What readers think of Charlotte Gray, plus links to write your own review.

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Charlotte Gray

by Sebastian Faulks

Charlotte Gray by Sebastian Faulks X
Charlotte Gray by Sebastian Faulks
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  • First Published:
    Feb 1999, 339 pages
    Paperback:
    Jul 2000, 255 pages

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Alexandra
After all the hype and praise surrounding this novel, when I finally read it myself I found that my feelings resembled those of a deflated balloon. This book has been vastly overrated. It has little coherence or focus and the characters fail to excite your sympathy or imagination. Faulks begins by doing one thing, and ends up with quite another. The love story in the first half has no time to develop properly, so it ends up dissolving into the background. In the second half Faulks throws in the Holocaust to stir up some excitement, but he forgets that this tragic event and its implications cannot be bundled together in the last few pages of a novel. Towards the end he gets so desperate that he resorts to sentimental clichés to create some emotion - an old man who is ill and thinks his son has abandoned him, two small orphaned children... "Charlotte Gray" fails in every possible way. If you want to read a truly exceptional book about the Second World War, you should buy "Captain Corelli's Mandolin" instead.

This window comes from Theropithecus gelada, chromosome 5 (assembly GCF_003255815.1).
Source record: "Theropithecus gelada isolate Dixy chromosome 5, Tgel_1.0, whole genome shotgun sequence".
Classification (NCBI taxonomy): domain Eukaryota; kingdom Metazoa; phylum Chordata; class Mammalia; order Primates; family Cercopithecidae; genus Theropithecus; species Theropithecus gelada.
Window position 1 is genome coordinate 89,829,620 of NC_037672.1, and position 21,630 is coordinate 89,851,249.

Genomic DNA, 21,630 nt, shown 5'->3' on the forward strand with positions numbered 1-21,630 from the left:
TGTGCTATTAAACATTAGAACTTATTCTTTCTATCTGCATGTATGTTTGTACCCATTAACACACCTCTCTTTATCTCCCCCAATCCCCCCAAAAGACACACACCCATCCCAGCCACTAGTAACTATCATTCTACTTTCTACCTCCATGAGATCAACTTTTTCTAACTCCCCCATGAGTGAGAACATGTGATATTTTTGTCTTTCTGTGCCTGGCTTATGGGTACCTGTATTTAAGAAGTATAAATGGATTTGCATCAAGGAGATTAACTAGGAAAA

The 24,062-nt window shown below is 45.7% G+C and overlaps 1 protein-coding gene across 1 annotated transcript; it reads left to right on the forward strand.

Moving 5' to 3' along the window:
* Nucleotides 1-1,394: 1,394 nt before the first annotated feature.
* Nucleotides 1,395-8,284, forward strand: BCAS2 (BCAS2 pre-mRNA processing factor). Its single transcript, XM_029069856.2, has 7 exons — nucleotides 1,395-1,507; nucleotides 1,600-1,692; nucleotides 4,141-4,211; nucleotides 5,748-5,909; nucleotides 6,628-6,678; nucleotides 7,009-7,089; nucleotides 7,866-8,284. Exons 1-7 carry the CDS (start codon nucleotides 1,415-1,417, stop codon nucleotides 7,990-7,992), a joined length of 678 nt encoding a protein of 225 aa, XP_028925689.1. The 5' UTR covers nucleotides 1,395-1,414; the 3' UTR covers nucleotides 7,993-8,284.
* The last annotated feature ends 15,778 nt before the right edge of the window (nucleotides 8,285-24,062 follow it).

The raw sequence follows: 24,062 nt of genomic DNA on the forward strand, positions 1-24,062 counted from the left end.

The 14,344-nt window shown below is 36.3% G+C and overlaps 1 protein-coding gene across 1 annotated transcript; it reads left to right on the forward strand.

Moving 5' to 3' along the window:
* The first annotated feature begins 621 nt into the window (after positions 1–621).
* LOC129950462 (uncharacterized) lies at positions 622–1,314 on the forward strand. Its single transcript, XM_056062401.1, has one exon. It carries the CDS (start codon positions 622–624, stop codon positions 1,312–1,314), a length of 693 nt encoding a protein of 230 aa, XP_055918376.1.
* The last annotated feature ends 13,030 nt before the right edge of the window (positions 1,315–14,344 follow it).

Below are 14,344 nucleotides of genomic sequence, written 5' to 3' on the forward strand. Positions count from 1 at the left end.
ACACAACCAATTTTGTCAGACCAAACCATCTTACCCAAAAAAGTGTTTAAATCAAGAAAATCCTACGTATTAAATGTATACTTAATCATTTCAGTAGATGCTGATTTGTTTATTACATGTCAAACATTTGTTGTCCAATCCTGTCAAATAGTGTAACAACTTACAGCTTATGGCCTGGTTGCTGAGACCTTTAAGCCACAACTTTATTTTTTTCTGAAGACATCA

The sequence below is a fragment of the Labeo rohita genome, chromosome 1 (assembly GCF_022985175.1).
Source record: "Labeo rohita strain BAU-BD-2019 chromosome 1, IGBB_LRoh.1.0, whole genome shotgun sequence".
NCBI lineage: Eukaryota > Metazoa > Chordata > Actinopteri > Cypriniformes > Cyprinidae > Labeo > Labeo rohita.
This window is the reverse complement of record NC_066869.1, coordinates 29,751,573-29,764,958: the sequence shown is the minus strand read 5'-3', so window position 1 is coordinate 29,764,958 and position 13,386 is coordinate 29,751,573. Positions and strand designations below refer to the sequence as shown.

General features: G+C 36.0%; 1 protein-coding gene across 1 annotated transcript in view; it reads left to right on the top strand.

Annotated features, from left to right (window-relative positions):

Scott Hunter
Little does the unwary reader suspect how their emotions will be squeezed, stirred and hung out to dry as they follow Charlotte Gray into war - torn 1940's France. Sebastian Faulks has again produced a novel of great power and perception, which, coupled with his extraordinary ability to breath life into his characters, makes Charlotte Gray one of the most deeply disturbing novels I have ever read. Yet, as with Birdsong, having ruthlessly exposed the horrific inhumanity of man during times of conflict, Faulks shows us the sliver of light at the end of the tunnel, the hope which makes it all bearable. The images spinning off the pages of this book will live with you for a LONG time. Mr Faulks, you are a dangerous man.
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